Pre-judging, which is where competitors earn the scores that decide where they will place, began at 11am. Winners weren’t announced until later in the evening, during the night show. “When the night show comes, you go out on stage for the pose down. The night show is a lot more about having fun, and doing you posing routine,” he explained. “The top five go out to perform their posing routine for each class, and then they call off in reverse order, with the first place winner being the last on stage. All the actual scoring is done in the pre-judging from earlier in the day.”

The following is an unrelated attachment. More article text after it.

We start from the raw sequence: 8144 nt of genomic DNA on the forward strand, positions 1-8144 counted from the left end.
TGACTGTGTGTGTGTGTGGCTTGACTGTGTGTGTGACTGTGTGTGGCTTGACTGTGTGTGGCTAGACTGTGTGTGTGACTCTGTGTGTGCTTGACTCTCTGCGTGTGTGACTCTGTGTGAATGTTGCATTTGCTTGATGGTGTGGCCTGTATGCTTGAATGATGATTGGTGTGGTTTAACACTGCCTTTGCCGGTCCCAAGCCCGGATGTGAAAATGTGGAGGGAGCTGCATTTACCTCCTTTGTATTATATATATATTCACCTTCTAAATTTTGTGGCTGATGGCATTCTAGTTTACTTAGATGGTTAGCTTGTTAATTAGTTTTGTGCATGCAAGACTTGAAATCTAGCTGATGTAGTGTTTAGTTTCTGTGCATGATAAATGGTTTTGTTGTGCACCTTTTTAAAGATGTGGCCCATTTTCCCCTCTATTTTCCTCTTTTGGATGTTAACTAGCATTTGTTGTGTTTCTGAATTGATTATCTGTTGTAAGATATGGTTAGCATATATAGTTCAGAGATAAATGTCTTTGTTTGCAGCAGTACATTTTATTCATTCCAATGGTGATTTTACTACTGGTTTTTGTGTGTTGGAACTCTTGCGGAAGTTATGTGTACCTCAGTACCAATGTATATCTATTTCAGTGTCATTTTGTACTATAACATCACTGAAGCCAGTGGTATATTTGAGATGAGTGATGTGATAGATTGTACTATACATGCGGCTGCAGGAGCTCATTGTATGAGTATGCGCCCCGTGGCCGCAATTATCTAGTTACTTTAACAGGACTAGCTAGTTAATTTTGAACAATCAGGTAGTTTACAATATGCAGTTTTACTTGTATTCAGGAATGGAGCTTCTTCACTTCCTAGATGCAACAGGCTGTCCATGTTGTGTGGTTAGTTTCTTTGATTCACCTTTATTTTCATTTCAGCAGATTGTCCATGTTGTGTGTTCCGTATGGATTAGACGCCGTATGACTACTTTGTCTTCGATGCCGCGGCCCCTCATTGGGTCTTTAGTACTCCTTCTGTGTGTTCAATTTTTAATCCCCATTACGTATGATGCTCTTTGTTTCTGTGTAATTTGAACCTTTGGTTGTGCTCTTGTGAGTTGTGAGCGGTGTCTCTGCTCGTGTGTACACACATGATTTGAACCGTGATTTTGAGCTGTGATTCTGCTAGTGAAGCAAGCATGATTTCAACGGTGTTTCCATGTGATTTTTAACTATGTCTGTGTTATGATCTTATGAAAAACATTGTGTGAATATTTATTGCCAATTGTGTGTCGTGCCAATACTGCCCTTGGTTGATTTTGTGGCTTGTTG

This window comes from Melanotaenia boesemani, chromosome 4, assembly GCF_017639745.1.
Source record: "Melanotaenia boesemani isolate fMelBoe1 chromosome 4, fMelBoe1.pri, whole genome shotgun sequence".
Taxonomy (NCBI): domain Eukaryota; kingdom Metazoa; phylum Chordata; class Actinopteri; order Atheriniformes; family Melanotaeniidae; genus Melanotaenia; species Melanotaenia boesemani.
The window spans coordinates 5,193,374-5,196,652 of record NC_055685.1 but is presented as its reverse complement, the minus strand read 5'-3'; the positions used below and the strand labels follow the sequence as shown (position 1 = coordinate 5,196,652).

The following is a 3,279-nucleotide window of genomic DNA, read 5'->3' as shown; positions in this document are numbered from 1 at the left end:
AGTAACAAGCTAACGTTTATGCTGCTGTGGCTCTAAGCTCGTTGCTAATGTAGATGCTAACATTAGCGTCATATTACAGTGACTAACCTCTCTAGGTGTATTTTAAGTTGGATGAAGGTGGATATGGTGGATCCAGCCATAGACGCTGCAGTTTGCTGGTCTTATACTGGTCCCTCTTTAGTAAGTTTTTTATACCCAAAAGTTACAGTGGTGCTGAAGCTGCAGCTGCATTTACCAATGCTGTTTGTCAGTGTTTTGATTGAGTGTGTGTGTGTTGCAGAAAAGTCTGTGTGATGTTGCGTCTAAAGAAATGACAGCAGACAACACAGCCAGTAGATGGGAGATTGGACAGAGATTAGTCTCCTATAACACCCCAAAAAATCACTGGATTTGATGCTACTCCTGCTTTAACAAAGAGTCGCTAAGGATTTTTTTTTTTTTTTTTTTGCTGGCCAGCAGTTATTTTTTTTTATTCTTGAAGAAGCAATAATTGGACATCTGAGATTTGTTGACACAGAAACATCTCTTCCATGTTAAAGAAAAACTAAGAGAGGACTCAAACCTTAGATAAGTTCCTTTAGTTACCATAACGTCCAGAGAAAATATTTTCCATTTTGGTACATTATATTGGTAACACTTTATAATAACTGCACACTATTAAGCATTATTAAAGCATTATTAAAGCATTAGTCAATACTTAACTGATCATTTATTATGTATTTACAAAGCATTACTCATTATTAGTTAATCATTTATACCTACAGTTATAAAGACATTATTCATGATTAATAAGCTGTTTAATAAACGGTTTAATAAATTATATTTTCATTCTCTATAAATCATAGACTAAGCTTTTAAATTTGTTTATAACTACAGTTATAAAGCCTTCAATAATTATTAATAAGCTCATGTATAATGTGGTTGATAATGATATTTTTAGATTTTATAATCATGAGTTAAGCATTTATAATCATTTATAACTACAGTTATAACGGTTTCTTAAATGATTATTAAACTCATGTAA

Afterward, having been up for well over 24 hours, celebrating was kept to a minimum. He and his friends went for pizza and then he simply went home to catch up on some much needed sleep. Now, with his first big win behind him, Kass has decided to focus on school full time – he is in the electrical engineering technician’s program – and put off competitions until after he graduates. Managing the challenge of school and a preparing for a bodybuilding competition at the same time was a bit much, so he’s choosing to focus on school for now. “I couldn’t imagine trying to do that again – it was hard at times. After school I had to worry about making my food, getting to the gym, and then getting my homework done. I’m going to take a couple of years off from competing while I finish college and try to save money for a car. But I’m definitely going to keep up a certain diet, that I can afford, that isn’t crazy,” he said. “While I was training I was spending about $150 a week on groceries, just on myself. Now it is going to be cheaper food – keeping a certain diet but not a competition diet. I’m thinking maybe in 2014 or 2015 I’ll get back into competition form again, as long as I can keep the muscle and mass there. If you’re doing that as a lifestyle it only takes 12 weeks to prepare.”